At his website, Sherpa John has a three part series on what it takes to put together a trail race. It is, perhaps, a commentary (a somewhat sad one, depending on whom you ask) that he devotes fully one-third of his series (so far) to the permitting process. An excerpt:
Anytime you are gathering a large group of people to use public lands, especially if you are accepting payment to do so, you need a permit. Parties who could require permits are Town/City and County Governments, Bureau of Land Management (BLM), United States Forest Service (USFS), Open Space and Mountain Parks (OSMP), and some of the above even require you obtain special written permission from private land owners before a permit is issued.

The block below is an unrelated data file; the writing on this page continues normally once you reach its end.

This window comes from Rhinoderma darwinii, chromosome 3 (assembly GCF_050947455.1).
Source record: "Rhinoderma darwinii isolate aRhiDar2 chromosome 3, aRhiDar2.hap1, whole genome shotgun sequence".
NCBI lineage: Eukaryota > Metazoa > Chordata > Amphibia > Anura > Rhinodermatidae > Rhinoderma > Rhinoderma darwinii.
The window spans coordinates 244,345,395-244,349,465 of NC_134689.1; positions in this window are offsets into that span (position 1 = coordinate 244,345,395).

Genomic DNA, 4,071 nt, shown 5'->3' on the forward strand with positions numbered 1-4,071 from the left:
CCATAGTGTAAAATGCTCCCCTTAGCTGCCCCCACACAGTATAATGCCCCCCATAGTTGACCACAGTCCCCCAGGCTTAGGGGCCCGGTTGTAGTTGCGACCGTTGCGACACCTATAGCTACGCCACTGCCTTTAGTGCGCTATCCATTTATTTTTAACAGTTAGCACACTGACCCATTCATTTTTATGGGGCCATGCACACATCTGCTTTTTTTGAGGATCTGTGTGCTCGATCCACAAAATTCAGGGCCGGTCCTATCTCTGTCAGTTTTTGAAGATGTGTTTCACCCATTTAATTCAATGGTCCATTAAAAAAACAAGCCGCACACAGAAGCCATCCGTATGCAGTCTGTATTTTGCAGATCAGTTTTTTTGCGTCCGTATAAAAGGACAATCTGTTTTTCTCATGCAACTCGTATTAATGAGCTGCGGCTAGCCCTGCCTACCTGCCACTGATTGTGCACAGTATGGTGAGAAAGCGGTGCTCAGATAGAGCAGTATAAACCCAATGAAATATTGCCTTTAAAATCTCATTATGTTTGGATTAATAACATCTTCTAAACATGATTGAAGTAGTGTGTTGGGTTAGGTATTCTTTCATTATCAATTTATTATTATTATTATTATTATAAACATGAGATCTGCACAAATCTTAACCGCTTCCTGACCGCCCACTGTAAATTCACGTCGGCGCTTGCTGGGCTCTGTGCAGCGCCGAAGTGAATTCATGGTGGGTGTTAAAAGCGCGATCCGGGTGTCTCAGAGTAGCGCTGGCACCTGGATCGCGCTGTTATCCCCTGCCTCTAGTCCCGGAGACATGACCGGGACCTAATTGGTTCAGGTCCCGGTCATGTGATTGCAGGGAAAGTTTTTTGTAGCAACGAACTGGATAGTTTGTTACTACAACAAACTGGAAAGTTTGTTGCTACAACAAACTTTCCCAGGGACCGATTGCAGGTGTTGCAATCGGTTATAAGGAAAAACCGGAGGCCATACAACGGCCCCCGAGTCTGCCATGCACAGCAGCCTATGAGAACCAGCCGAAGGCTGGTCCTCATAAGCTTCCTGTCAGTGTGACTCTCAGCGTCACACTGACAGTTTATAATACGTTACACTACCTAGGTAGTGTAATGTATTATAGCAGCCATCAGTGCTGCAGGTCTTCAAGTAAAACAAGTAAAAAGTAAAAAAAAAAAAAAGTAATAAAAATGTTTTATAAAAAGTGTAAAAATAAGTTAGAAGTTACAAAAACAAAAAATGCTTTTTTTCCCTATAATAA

. . .
So go back to the course you’ve planned. Take a look at the map and determine if your route goes over any Wilderness or other Federally Protected Areas. If it does, kiss the idea of obtaining a permit good bye. In most, if not all, cases.. you CAN NOT obtain a permit for special events in these areas. There is no loop hole, there is no “what-if.”
Given the sheer number of permits that might be required for any given event, I suppose it shouldn’t be much of a surprise that nationwide organizations like Tough Mudder find it necessary to employ in-house attorneys (although they have a different set of legal issues than a lot of other races).
Running (and trail running especially) owes a significant part of its popularity to the fact that people view it as an escape. For most people the permit process remains, thankfully, in the background. For race organizers, however, Sherpa John’s post just goes to show that even at a trail race out in the middle of nowhere, you’re probably not escaping civilization as much as you think you are.